I often get asked about how to get ready to speak. And of course I say, prepare a great speech, rehearse the content and body language, and work on your unconscious mental state. But all of that needs to take place in the weeks – even months – running up to a speech. What about in the moments before a speech? Is there anything you can do to get ready, increase the chances that things will go well, and give yourself an extra jolt of charisma before you go out on stage? Following are seven last-minute prep tricks to try (never forgetting the real prep in the weeks beforehand!)

1.Talk to Yourself.

Self-talk is sometimes maligned as too woo-woo, but it is effective. And the bad news is that Amy Cuddy’s power poses have been shown not to be effective in follow up research. So it isn’t enough just to stand tall. You also need to think tall, and that’s where self-talk comes in. Find a positive mantra and repeat it. It will keep the negative thoughts away, and that will increase your confidence at the very least.

2.Poll the People Outside the Hall.

Some people – introverts, mainly – do better to focus by themselves in the green room. But for some people, chatting up your future audience outside the hall can help ground you, keep you from working up a big head of fear, and create some positive energy and familiar faces when you do get to the stage. So, not for everyone, but helpful for those who are charged up by talking to people.

3.Create a Positive Vibe.

If a positive mantra is too much for you to stomach, then take a picture of someone you love into the green room with you and focus on that person before you start. Spouse, friend, kids – whoever is big in your life and automatically makes you feel good and loving. The result will increase your warmth just before you go on, and you’ll carry some of that on stage with you.

4.Forgive someone you don’t like or something bad that happens.

This tip is surprisingly important. When you’re full of adrenaline, you tend to need to vent, and I’ve seen way too many speakers vent on the sound guy, or the PA, or the lighting person because of some small screw-up beforehand. So channel your inner Dalai Lama and fill yourself with anticipatory compassion. You don’t want to walk out on stage furious at someone, because you’ll inevitably transfer that anger to the audience. So unless you’re Donald Trump or you’re making anger work for you deliberately, let go of the anger and play nice with all the others who helped you get there.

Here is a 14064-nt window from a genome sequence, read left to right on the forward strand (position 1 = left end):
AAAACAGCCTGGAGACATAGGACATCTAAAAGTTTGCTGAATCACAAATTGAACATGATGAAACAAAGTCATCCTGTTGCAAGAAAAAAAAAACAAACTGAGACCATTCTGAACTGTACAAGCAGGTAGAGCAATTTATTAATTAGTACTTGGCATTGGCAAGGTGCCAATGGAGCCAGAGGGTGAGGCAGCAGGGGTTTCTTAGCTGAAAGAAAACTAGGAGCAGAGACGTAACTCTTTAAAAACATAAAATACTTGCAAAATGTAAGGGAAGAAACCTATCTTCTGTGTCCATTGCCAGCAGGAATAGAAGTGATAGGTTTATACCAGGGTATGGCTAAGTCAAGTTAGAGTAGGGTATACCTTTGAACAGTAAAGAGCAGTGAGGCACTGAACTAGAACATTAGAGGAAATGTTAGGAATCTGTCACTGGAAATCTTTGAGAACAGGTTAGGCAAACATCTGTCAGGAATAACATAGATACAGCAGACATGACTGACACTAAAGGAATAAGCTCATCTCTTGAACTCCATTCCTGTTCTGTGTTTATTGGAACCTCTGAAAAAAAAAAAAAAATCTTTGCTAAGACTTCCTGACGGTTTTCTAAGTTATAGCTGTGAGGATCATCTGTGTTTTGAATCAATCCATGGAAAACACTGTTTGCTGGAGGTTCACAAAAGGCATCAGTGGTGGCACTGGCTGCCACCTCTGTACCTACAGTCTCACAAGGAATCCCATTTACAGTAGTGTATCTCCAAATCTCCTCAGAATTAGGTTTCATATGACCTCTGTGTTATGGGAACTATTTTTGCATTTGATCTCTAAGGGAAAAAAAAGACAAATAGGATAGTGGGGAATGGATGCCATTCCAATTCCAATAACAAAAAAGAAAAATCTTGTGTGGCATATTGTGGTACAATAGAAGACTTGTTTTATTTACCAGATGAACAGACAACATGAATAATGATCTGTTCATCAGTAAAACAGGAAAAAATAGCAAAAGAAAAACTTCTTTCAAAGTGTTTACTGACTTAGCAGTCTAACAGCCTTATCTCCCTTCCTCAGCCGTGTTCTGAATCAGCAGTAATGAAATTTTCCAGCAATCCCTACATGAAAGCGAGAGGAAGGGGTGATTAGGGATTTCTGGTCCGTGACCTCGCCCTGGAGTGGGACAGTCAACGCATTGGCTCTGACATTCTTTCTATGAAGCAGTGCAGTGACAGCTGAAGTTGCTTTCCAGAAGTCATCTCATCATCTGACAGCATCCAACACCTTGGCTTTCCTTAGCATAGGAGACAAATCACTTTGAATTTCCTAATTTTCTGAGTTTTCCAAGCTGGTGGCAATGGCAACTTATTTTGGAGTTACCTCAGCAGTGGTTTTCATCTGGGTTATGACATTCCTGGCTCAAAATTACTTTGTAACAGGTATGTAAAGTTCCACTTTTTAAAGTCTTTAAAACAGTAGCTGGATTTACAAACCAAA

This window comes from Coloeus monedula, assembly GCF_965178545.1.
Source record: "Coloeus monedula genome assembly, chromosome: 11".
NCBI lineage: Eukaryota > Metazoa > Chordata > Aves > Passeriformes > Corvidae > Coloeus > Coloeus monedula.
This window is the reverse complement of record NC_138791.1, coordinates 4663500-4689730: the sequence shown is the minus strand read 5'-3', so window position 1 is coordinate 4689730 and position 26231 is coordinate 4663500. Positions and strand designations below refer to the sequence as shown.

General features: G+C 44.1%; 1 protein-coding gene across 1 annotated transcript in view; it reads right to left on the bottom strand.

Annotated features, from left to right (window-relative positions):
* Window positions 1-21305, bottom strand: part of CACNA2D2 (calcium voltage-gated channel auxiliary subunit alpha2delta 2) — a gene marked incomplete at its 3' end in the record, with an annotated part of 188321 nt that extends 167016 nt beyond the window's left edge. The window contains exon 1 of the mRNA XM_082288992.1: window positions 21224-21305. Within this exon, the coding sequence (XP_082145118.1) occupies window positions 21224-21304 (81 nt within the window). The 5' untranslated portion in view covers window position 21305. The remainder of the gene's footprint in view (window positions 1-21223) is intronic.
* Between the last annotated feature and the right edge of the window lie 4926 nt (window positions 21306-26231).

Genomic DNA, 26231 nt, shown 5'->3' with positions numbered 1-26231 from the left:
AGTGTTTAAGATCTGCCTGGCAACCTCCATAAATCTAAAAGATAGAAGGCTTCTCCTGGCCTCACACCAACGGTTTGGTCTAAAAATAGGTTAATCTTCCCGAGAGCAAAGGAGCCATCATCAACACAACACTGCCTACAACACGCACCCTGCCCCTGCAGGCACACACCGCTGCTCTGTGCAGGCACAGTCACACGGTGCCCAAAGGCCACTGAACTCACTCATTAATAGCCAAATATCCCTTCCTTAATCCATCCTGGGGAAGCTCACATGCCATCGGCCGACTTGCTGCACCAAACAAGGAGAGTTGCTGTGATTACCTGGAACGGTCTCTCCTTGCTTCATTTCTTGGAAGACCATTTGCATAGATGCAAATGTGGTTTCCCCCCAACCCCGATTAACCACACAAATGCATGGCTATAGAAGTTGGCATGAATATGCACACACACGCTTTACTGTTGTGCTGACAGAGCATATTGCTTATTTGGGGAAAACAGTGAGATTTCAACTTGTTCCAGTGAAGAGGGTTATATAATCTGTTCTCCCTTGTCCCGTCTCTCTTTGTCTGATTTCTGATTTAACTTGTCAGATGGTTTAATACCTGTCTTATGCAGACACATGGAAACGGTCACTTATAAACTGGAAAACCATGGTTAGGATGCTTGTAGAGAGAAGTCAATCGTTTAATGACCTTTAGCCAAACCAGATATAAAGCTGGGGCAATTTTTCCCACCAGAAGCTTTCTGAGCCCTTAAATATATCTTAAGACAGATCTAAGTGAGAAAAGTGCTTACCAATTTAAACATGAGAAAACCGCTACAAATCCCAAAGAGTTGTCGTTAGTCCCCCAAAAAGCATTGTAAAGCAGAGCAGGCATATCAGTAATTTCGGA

5.Let Go of your Ego.

While we’re letting go, another great thing to let go of is your ego. Make your presentation about your message and about them, not about your self-love. I’ve always said that the Zen insight of public speaking is that the speech is not about you – because if the audience doesn’t get it, the speech hasn’t happened. So focus on the audience. Focus on the message. Focus on the cause. The only reason to give a speech is to change the world, not to make yourself feel special.

6.Interact with the Audience.

These days, the difference between an OK speech and a great speech is often the audience’s sense that the speaker really listened to them. A presentation is a conversation – or it should be in this authentic age. Treat it like one – listen to the audience. Go in with the attitude that you’re going to learn something from them. That half-second beat of listening will connect you with the audience in a surprisingly powerful way.


Finally, smile. Smiling shifts your vocal chords around, open up your vocal production, and creates a warmer sound. And, it can even make you feel a little bit better. So plaster a big grin on your face and go get ‘em!

We’ll be talking about these tricks for successful delivery and a lot more during our first public speaking workshop in 6 years. Join us on April 22nd in Boston for an intensive one-day session on content and delivery. Spaces are limited, so sign up soon.


  1. This is a great post, Nick. I love your ideas here. I REALLY appreciate your continued reinforcement that it’s not about us….

    Quick thought: We had Amy Cuddy on the podcast recently. Beyond the poses bit, I appreciated her take on what you refer to as the mantra. She suggested it’s not about some psych up self-talk. She suggested that you just affirm what you know is true.

    Instead of some Stuart Smalley-esque “I’m awesome…..”, it’s more effective to focus on what is true: “I’m prepared. I’ve done my homework. What I have to say can truly help these people. The research behind this presentation is solid.” Etc.

    I’ve found that to be helpful before keynotes. One additional thing I add: “I can’t WAIT to get on stage!”

    1. Thanks, Andy — I’m in violent agreement with Amy on the mantra idea. I talk about it in Power Cues (in fact, it’s Power Cue #6) and what I recommend is that you create a positive statement along precisely those lines, not a silly “I’m so cool” kind of statement.

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